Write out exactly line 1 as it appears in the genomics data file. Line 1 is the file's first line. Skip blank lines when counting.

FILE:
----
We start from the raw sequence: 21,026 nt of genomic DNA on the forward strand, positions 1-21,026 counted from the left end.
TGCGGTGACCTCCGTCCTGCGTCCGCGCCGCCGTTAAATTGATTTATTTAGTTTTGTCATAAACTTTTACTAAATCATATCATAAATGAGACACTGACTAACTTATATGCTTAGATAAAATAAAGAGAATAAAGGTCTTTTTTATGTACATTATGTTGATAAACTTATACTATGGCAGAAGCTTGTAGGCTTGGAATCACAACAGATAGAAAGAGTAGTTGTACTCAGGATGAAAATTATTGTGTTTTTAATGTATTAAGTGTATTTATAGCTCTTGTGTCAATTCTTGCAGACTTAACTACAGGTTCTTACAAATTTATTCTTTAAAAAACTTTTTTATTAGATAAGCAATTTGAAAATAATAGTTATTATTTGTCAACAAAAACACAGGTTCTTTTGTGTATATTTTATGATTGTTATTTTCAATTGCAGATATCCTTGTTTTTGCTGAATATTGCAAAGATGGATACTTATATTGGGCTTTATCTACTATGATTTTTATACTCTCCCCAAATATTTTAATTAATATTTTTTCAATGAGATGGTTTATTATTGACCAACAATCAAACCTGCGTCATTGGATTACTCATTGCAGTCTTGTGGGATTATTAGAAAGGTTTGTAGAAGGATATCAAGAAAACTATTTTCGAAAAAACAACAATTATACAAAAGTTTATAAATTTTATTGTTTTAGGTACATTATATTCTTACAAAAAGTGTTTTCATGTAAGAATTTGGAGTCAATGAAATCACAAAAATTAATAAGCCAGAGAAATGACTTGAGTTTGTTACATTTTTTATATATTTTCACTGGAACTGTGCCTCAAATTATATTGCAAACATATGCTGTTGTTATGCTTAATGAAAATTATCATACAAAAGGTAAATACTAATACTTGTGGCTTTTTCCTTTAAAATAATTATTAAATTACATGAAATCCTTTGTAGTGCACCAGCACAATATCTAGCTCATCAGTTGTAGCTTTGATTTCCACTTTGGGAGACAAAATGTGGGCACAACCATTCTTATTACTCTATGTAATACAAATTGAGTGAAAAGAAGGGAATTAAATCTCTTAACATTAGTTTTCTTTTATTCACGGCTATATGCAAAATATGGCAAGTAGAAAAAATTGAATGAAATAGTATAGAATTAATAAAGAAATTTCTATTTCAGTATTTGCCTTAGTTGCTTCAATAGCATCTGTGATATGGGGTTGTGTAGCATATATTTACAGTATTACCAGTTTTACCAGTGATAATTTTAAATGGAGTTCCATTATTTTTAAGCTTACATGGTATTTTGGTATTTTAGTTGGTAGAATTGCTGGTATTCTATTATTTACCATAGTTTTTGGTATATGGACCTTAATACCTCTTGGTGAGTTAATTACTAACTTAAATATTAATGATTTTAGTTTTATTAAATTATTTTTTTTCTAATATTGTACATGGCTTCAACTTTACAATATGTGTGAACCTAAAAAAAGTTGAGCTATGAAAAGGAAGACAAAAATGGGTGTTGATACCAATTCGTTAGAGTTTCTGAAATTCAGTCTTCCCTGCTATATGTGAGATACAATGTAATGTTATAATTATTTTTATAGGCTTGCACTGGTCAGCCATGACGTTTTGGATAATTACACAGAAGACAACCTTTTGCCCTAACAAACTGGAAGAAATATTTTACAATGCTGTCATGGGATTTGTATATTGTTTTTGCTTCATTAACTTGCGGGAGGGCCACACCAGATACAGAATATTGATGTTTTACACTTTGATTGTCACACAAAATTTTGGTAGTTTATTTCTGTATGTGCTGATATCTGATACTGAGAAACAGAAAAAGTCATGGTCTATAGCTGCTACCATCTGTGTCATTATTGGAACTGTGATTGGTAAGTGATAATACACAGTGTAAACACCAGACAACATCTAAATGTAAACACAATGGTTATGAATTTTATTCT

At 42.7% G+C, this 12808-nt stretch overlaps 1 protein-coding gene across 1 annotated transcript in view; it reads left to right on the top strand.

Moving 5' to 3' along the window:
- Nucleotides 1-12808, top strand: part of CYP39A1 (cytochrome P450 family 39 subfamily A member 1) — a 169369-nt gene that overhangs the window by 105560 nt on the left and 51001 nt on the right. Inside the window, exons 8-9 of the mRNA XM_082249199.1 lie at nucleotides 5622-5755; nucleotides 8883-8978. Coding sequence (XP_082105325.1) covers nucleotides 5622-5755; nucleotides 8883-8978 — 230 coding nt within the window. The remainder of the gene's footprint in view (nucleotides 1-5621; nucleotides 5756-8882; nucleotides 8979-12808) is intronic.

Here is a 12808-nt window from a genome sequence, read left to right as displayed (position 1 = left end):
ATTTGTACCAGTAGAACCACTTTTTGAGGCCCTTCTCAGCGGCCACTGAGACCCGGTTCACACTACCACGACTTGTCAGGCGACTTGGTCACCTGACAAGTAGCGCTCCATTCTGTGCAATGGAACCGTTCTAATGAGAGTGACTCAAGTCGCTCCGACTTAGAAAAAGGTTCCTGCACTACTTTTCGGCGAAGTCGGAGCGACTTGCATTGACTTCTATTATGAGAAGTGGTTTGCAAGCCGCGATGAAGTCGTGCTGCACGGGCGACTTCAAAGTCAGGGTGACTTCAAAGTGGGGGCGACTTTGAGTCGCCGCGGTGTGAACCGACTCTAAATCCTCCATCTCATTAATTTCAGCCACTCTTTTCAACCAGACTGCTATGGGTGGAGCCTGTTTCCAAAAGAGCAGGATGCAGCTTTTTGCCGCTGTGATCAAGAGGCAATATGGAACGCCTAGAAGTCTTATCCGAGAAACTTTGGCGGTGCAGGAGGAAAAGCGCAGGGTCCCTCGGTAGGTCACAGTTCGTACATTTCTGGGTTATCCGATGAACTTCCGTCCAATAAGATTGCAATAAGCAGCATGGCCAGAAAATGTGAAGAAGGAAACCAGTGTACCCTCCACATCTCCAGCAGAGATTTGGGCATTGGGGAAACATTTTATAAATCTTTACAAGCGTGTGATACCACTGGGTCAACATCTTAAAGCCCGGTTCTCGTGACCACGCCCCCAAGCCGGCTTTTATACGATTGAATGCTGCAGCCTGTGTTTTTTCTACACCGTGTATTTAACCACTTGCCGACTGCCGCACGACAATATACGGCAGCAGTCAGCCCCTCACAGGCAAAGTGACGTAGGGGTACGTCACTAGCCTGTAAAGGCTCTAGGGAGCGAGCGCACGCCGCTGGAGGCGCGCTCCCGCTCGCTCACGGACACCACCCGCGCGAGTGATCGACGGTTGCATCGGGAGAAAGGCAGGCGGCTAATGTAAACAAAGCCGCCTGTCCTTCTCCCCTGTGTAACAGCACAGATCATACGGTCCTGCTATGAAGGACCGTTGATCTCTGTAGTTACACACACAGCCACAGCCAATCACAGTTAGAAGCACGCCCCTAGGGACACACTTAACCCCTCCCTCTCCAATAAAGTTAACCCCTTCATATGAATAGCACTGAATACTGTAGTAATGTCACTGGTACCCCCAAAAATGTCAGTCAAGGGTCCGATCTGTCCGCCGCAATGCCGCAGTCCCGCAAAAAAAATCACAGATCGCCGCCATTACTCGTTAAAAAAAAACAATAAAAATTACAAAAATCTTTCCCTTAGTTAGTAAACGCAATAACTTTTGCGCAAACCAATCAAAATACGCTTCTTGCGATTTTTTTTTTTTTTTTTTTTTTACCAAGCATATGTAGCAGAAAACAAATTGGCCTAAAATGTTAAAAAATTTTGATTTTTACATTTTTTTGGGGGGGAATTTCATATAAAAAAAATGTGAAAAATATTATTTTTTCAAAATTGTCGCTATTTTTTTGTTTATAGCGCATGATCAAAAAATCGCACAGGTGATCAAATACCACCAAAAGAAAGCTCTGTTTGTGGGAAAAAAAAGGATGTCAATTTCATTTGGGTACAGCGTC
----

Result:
We start from the raw sequence: 21,026 nt of genomic DNA on the forward strand, positions 1-21,026 counted from the left end.